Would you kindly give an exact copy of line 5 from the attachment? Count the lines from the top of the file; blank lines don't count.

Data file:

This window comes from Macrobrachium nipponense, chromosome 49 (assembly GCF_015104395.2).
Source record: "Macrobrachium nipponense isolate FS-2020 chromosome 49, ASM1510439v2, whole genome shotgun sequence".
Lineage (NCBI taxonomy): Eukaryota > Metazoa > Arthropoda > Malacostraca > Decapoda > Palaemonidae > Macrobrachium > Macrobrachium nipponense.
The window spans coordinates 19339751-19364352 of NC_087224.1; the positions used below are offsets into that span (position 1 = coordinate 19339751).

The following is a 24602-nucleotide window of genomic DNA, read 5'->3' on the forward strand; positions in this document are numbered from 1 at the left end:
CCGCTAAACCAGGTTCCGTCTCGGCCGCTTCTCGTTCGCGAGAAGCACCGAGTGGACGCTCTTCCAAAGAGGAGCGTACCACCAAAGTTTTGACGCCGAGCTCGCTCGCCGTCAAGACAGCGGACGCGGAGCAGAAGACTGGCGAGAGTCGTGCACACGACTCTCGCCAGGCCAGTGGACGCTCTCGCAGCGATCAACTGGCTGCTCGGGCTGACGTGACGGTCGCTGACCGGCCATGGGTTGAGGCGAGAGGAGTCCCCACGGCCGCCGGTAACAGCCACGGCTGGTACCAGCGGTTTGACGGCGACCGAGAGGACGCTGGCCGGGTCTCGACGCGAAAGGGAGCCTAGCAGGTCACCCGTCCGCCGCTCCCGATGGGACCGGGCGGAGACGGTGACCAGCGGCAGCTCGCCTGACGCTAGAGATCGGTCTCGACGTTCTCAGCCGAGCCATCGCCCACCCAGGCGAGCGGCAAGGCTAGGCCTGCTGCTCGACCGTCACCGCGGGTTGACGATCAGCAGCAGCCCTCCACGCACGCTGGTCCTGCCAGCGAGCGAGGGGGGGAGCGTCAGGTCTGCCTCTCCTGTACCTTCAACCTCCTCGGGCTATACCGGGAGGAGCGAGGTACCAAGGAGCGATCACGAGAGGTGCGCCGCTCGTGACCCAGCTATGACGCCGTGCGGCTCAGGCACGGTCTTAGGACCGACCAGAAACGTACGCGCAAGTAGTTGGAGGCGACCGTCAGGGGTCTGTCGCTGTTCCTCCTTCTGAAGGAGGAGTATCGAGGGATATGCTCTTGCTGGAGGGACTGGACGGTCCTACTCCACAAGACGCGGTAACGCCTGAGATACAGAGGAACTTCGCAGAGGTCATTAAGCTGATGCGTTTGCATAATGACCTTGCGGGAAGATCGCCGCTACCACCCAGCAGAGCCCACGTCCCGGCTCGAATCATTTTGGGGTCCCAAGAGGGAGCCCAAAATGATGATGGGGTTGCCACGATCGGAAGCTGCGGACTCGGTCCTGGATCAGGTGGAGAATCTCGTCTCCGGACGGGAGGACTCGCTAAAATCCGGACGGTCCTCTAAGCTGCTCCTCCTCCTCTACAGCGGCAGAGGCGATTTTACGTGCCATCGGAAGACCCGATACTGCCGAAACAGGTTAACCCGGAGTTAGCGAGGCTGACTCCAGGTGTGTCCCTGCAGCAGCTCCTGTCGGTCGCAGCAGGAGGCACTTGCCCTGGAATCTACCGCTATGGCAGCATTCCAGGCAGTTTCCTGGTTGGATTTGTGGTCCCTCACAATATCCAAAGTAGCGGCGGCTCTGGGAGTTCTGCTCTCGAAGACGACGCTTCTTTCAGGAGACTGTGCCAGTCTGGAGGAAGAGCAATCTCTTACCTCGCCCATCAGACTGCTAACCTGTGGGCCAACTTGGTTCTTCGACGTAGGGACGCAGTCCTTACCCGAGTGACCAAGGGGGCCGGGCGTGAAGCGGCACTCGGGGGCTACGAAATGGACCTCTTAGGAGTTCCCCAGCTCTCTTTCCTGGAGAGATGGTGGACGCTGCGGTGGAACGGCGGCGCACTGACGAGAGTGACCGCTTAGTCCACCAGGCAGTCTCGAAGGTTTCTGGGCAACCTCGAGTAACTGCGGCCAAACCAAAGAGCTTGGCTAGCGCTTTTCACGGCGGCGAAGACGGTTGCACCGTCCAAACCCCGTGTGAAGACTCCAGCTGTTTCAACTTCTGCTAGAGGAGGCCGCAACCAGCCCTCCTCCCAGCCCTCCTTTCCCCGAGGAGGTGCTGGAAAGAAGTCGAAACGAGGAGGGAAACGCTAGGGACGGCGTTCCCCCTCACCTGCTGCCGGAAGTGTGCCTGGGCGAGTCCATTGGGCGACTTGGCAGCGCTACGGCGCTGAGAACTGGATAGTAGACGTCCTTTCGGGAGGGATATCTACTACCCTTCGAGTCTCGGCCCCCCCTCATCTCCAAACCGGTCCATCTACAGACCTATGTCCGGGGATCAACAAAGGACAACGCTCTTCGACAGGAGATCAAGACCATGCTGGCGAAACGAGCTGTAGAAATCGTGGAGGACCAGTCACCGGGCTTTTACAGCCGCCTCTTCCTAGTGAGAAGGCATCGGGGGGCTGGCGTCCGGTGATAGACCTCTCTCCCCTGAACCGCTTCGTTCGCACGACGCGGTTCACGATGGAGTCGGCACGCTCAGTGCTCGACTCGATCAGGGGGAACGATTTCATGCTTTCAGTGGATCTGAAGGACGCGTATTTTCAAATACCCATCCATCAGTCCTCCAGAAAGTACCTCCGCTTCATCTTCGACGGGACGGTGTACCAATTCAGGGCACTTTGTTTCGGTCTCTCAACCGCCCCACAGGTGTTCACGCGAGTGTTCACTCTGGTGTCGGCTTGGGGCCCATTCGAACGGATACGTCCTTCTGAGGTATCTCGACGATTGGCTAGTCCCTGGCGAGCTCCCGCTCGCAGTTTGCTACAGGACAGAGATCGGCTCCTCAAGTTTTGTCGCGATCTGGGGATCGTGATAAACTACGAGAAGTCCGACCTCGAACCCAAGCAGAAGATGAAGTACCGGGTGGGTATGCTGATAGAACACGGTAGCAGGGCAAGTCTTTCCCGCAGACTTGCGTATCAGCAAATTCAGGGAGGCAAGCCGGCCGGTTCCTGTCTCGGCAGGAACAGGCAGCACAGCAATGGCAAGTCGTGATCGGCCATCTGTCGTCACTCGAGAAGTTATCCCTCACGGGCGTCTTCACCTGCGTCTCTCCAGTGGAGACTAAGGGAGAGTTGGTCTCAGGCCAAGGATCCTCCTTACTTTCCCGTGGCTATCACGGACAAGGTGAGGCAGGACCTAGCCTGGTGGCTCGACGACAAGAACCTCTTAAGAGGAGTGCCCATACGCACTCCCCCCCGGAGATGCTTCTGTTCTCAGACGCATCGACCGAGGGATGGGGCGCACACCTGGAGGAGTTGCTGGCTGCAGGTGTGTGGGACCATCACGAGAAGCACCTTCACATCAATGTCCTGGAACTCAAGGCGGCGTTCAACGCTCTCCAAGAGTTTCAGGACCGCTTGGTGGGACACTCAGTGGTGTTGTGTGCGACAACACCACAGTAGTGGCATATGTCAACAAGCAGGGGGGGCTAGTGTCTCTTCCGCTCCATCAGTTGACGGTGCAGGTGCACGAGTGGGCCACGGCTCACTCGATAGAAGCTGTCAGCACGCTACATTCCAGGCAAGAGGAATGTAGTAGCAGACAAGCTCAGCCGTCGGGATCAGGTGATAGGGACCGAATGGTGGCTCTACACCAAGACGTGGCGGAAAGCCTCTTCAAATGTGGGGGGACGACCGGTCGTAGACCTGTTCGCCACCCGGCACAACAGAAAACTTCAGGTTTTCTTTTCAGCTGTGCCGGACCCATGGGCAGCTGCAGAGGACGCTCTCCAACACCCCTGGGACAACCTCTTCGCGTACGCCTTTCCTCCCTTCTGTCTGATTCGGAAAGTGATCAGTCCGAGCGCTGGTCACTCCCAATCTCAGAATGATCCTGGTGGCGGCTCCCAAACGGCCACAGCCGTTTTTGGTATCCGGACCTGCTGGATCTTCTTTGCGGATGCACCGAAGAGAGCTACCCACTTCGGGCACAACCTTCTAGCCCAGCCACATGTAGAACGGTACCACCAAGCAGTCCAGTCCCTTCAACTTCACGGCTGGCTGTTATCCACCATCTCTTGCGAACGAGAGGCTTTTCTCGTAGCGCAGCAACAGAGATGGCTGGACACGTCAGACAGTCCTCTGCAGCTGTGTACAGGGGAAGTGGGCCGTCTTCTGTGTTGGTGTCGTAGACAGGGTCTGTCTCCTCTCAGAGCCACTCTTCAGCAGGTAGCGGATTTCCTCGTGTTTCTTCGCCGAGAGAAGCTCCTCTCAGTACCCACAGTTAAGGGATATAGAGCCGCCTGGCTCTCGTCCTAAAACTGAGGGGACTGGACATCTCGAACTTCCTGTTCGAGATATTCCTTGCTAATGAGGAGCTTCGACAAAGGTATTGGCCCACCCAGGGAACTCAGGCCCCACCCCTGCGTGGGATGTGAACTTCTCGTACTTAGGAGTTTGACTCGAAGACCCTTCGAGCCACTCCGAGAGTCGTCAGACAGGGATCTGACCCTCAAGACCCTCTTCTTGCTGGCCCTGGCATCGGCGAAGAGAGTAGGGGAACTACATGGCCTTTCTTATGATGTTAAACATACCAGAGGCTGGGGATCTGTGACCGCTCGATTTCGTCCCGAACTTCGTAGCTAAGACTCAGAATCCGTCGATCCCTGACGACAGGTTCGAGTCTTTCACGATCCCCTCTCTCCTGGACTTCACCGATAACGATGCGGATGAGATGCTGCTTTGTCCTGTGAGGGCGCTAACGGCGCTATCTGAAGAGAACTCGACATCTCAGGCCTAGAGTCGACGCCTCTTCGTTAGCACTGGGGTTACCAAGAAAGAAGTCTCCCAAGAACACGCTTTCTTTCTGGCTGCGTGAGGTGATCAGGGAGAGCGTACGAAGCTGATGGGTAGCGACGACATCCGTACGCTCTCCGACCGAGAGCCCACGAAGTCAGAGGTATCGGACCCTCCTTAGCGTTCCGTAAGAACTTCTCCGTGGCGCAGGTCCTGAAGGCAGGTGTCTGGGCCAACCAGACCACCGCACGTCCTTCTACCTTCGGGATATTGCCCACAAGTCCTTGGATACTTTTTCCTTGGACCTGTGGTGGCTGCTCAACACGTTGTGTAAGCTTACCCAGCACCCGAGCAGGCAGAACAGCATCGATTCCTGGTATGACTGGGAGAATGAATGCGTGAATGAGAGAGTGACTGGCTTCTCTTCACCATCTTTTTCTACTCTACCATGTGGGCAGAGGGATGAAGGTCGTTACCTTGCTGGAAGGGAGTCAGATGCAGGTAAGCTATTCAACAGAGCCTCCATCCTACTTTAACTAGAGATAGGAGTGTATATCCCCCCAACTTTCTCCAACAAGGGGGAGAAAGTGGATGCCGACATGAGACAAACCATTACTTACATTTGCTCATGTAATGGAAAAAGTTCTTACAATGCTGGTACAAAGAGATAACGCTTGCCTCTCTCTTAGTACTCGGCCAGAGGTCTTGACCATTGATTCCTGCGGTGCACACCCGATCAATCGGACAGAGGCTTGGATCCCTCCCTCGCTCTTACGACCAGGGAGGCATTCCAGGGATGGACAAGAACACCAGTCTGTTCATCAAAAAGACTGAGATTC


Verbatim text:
The following is a 24602-nucleotide window of genomic DNA, read 5'->3' on the forward strand; positions in this document are numbered from 1 at the left end: